First published Canberra Times 19 October 2011. Journeying into the countryside, with Beaune in the heart of Burgundy as our base, I encounter many of the local characters who live and breathe French cuisine. These are the people who greatly contribute to the charm and flavour of the Burgundian table.
The farmers in these parts believe that the fruits of the Burgundian earth “please each other” with much of the produce grown side by side. This harks back to the times when there was once an economic imperative to do this, in the share-cropping days when labourers would plant a crop of their own among the landlord’s vines.
We stop off for lunch at a little Auberge that is surrounded by vineyards with vines in their first spring bud as far as the eye can see. The amiable and generously sized owner recommends the chicken in red wine vinegar as the day’s specialty, explaining he brews his own vinegar from the renowned local wines. A woman wearing an apron sticks her head out of the kitchen and beckons us to sit outside at a table in a sunny corner out of the wind.
Next to us, is a large table of workmen who are noisily eating their way through the red wine vinegar chicken. They mop up the juices with bread and share jugs of wine. They all leave together and kiss both hosts goodbye, walking up the road to return to work in a nearby vineyard.
Our jovial host pronounces the red wine vinegar as vin aigre, meaning acid wine. Appearing to be not in a hurry to clear up tables, he sits down with us to explain the process in detail. He brews it in a large earthenware crock with a tap, using leftover red wine. He says you start with the floating, cloudy-looking membrane, that is found floating on top of the remains of a bottle of vinegar. He calls this jelly-like substance, the vinegar mother. You pour the mother and the vinegar into the crock and add a bottle or two of a fruity red wine, covering the top with some cloth so it can still breathe.
The vinegar remains like this for six months or so before you should taste it. When you do, it should have a mellow flavour. If it’s still too sharp, leave it for about another month. All you need to do to keep it producing is to top the crock up with some red wine every now and then.
Although keen to try the brewing when I get home, I focus on the chicken. It’s meltingly tender, with only a touch of piquancy from the vinegar. I’m loving the garlic flavour, that provides a hint of sweetness.
The recipe was kindly provided by our host, and I’ve made assumptions with quantities. I’ve made this recipe a few times now, and it’s incredibly simple and quick. It’s perfect for a midweek meal and keeps well for a few days in the fridge.
Although the chickens in France have a stronger flavour because of their breeding and appellation controls, if you can source an organic chicken, you will be rewarded with a good result.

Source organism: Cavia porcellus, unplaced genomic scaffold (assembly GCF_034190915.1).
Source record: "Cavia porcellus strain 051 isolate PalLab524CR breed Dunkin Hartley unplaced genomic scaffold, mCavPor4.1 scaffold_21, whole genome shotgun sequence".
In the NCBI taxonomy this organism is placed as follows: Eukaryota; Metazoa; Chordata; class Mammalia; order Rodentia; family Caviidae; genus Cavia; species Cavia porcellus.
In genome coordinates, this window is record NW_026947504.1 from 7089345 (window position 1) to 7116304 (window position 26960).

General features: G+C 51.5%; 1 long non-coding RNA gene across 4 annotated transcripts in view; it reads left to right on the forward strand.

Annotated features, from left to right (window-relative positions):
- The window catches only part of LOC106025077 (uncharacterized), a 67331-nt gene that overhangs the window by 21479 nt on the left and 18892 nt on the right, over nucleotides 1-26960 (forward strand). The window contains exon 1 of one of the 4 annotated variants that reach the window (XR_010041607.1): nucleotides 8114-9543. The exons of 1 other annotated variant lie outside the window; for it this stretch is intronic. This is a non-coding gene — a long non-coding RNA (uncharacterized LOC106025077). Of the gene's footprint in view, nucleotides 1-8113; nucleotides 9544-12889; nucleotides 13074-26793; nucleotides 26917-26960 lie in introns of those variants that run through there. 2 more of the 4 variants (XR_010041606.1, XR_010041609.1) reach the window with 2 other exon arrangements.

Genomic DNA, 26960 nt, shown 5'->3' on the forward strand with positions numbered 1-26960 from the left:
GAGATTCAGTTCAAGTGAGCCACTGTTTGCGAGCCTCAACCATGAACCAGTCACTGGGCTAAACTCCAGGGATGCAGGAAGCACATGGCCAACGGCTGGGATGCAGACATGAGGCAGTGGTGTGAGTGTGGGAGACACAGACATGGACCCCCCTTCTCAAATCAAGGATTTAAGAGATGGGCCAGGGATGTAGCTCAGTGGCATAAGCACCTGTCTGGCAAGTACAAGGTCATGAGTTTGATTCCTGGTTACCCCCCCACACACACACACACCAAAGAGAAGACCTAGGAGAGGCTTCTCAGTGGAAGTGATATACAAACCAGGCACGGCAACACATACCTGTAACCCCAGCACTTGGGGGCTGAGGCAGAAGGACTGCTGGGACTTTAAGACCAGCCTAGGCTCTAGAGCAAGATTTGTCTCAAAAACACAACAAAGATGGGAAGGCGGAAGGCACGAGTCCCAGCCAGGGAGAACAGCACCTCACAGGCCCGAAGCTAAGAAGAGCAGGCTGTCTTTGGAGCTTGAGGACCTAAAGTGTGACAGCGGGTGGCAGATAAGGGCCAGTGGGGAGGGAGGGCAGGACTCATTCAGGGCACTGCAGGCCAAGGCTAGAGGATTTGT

1 whole chicken, chopped into pieces, or equivalent in pieces
sea salt and ground black pepper
3 tbsp unsalted butter
1 large head of garlic
1 cup of red wine vinegar
500g fresh tomatoes
2 tbsp tomato puree
handful of thyme
handful of sage
6 bay leaves
1 ½ cups of chicken stock
Season the chicken pieces with salt and pepper. Melt half the butter in a large frypan over medium heat and cover with the lid.
Add the chicken, skin side down, starting with the thick parts of the chickens first as they need the longest to cook. When they begin to brown add the smaller pieces, cooking for about 10 minutes. When all the pieces are brown on one side, turn them over and cook for a further few minutes.
Divide the garlic cloves, and add them unpeeled to the pan of chicken. Cover and cook for a further 10 minutes. Then holding the lid on the pan, so the chicken pieces don’t fall, drain off the excess fat.
Return the pan to the heat and add the red wine vinegar. Simmer uncovered until the vinegar is well reduced, about 10 to 15 minutes.
Chop the tomatoes, you don’t need to peel them as the sauce will be strained later. Add them to the chicken with the tomato puree and the herbs. Cover and simmer again for a further 10 minutes.
Remove the chicken to a serving dish and keep warm. Add the stock to the pan and simmer the sauce uncovered, allowing it to reduce again until slightly thickened. This should take about 10 minutes.
Pour the sauce into a sieve and push the contents through to extract the juices. Pour into a small saucepan cooking on medium heat. Remove from heat and stir in the remaining butter to make a glossy sauce.
Pour the sauce over the warm chicken pieces and serve topped with fresh parsley.
Photos by Steve Shanahan.
Photos by Steve Shanahan.